Prehistoric Bones of Women in Russian Cave Links to Modern Indigenous People

The bones show interbreeding Neanderthal and Denosivan humans. This article reprinted from RFE/RL. A piece of bone from a cave in Russia has yielded what may be the biggest archaeological find of the year, media reported on August 30. The bone belonged to an ancient human who had a Neanderthal mother and a Denisovan father.[…]

Scientists Wonder: Did Cave Women Wander?

Primitive women were more likely than their male counterparts to pack up and leave the cave. Primitive women were more likely than their male counterparts to pack up and leave the cave, eventually partnering with men from further afield, according to a study published in Nature magazine. By studying fossilised teeth from nearly 2 million years ago found[…]

Persecuting the Powerless: Why Most Accused Witches Were Women

Witch trials most often targeted a persecuted minority: women. Introduction “Witch hunt” – it’s a refrain used to deride everything from impeachment inquiries and sexual assault investigations to allegations of corruption. When powerful men cry witch, they’re generally not talking about green-faced women wearing pointy hats. They are, presumably, referring to the Salem witch trials,[…]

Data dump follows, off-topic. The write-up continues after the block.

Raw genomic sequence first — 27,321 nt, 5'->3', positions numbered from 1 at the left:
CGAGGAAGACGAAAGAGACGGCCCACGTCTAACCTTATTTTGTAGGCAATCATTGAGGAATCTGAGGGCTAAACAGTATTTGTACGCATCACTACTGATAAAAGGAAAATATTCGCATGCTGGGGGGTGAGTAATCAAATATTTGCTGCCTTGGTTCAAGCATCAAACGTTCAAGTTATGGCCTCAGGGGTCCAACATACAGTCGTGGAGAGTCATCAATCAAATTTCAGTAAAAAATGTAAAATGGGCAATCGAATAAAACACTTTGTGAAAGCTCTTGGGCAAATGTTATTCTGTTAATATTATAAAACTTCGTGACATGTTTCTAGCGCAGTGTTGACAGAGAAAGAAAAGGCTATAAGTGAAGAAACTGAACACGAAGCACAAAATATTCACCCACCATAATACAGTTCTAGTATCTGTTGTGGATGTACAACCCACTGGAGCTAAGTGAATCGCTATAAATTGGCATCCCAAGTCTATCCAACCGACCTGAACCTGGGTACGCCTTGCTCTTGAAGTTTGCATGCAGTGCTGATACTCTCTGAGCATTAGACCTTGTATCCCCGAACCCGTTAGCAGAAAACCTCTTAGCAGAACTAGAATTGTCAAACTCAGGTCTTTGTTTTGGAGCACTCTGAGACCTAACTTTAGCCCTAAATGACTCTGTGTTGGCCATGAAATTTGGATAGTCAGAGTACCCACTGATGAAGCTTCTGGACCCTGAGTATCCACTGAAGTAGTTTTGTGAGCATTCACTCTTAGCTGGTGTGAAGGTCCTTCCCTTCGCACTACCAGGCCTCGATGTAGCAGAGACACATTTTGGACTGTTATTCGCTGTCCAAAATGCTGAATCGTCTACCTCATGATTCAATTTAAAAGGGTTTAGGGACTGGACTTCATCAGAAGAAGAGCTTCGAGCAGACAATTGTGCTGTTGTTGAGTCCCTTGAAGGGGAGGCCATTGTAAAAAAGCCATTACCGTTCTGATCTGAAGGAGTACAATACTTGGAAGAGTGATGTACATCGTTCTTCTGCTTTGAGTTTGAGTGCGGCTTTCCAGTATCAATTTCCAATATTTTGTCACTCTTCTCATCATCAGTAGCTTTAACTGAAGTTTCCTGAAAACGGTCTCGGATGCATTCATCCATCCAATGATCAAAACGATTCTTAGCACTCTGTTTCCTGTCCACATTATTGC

Women’s Roles in the Industrial Revolution

Throughout the Industrial Revolution, gender was a major influence on worker salary. Experience of Women at the Outset of Industrialization The Industrial Revolution impacted different social classes of women in numerous ways.  Throughout this time period, the working class citizens were most significantly impacted.  Many women who did not belong to wealthy families would often[…]

Lady Hell Cats: Women Marines of World War I

In 1918, the Marine Corps began investigating how the integration of women would take place. By Kenna HowatHistorian Prior to World War I, if a woman wanted to join the military, she would have to join as a nurse or disguise her sex. Some historians estimate that hundreds of women served in the Civil War[…]

Ella Fitzgerald: The Voice that Shattered Glass

How Ella Fitzgerald’s cassette campaign fueled a late-career renaissance. It’s the stuff of legends: an urban legend and a jazz legend combining into a legendary advertising campaign. In 1970, the Leo Burnett ad agency in Chicago had an imaginative idea for selling Memorex’s new line of blank cassette tapes. They’d prove the old myth that[…]

Amelia Earhart Would Have a Hard Time Disappearing in 2019

Eight decades after missing aviator Amelia Earhart was declared dead, technologies still don’t quite track every airplane all over the globe. By Dr. Brian Strzempkowski and Dr. Shawn PruchnickiStrzempkowski: Assistant DirectorPruchnicki: LecturerCenter for Aviation StudiesThe Ohio State University When Amelia Earhart took off in 1937 to fly around the world, people had been flying airplanes for only[…]

The Hidden Story of Two African American Women Looking Out from the Pages of a 19th-Century Book

A 19th-century volume contained a mystery for two historians who combined their knowledge to tell the story of the women and their contributions to American democracy. Introduction We are two historians whose work focuses on American art and on how African Americans have shaped the story of American democracy. Our two subject areas converged recently[…]

The Inspiring History of Women in Firefighting in the U.S.